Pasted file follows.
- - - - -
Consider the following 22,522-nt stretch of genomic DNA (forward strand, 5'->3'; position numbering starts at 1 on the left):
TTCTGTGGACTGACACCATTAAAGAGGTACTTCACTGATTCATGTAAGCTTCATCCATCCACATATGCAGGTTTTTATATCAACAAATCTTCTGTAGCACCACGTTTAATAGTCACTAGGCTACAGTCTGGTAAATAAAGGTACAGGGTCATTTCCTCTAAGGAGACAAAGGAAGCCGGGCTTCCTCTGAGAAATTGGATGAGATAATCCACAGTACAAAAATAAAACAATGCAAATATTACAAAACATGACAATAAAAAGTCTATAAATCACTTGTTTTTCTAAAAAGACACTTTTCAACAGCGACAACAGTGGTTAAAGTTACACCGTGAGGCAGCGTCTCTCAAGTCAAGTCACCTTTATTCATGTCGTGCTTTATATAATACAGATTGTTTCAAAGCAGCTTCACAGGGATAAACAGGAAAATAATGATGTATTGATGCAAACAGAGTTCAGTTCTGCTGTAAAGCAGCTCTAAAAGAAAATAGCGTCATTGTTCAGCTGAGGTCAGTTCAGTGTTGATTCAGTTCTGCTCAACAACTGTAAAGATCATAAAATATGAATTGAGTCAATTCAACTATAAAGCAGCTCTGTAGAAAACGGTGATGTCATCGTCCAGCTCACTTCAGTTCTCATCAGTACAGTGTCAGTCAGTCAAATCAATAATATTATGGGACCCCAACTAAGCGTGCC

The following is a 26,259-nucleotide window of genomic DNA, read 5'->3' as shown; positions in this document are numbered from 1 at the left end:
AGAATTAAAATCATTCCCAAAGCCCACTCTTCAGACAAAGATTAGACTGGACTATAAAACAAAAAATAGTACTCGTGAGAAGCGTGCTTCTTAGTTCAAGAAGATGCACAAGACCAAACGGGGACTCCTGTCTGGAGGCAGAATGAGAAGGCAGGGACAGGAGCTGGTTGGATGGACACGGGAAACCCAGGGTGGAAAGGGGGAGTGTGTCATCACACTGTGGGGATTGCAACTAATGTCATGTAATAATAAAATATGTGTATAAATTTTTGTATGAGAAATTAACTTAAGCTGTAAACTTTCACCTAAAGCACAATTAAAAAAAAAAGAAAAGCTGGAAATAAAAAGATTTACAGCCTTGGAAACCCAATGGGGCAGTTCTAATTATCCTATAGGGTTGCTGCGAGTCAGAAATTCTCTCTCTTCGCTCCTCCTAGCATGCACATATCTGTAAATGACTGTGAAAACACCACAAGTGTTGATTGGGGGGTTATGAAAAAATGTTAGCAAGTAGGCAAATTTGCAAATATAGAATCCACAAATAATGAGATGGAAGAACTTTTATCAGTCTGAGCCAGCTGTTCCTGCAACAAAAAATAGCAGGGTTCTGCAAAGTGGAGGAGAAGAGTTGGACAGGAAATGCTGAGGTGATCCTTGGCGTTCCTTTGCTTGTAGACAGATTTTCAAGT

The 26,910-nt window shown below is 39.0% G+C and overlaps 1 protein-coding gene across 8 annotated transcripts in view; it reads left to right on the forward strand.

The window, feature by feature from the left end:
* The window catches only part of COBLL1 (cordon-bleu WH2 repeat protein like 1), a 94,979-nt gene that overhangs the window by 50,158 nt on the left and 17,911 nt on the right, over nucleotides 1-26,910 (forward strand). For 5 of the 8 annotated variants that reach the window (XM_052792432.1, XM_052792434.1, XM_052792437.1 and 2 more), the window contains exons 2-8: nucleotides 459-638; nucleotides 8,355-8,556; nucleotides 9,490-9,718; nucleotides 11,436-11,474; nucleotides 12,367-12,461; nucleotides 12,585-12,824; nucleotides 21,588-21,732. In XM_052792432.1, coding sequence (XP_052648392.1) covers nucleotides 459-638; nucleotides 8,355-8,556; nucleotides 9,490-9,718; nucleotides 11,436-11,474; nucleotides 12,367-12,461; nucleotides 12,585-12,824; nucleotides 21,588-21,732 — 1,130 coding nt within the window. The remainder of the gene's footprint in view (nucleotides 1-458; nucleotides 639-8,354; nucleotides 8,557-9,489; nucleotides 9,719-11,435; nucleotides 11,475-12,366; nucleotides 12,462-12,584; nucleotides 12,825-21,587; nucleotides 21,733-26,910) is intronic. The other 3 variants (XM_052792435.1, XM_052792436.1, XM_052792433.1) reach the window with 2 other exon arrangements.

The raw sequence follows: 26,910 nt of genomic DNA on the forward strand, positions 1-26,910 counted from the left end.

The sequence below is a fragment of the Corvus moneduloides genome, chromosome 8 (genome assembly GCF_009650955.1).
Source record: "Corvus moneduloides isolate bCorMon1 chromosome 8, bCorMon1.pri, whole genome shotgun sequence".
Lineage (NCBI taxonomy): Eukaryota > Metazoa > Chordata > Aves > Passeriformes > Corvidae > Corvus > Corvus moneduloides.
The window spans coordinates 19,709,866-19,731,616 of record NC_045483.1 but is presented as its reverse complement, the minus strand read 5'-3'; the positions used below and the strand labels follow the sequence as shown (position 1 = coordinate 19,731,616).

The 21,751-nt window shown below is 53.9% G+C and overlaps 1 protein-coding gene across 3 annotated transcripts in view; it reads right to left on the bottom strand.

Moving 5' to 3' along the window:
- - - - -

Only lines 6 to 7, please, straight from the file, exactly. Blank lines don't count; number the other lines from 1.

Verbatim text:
The window, feature by feature from the left end:
* The window catches only part of COBLL1 (cordon-bleu WH2 repeat protein like 1), a 94,979-nt gene that overhangs the window by 50,158 nt on the left and 17,911 nt on the right, over nucleotides 1-26,910 (forward strand). For 5 of the 8 annotated variants that reach the window (XM_052792432.1, XM_052792434.1, XM_052792437.1 and 2 more), the window contains exons 2-8: nucleotides 459-638; nucleotides 8,355-8,556; nucleotides 9,490-9,718; nucleotides 11,436-11,474; nucleotides 12,367-12,461; nucleotides 12,585-12,824; nucleotides 21,588-21,732. In XM_052792432.1, coding sequence (XP_052648392.1) covers nucleotides 459-638; nucleotides 8,355-8,556; nucleotides 9,490-9,718; nucleotides 11,436-11,474; nucleotides 12,367-12,461; nucleotides 12,585-12,824; nucleotides 21,588-21,732 — 1,130 coding nt within the window. The remainder of the gene's footprint in view (nucleotides 1-458; nucleotides 639-8,354; nucleotides 8,557-9,489; nucleotides 9,719-11,435; nucleotides 11,475-12,366; nucleotides 12,462-12,584; nucleotides 12,825-21,587; nucleotides 21,733-26,910) is intronic. The other 3 variants (XM_052792435.1, XM_052792436.1, XM_052792433.1) reach the window with 2 other exon arrangements.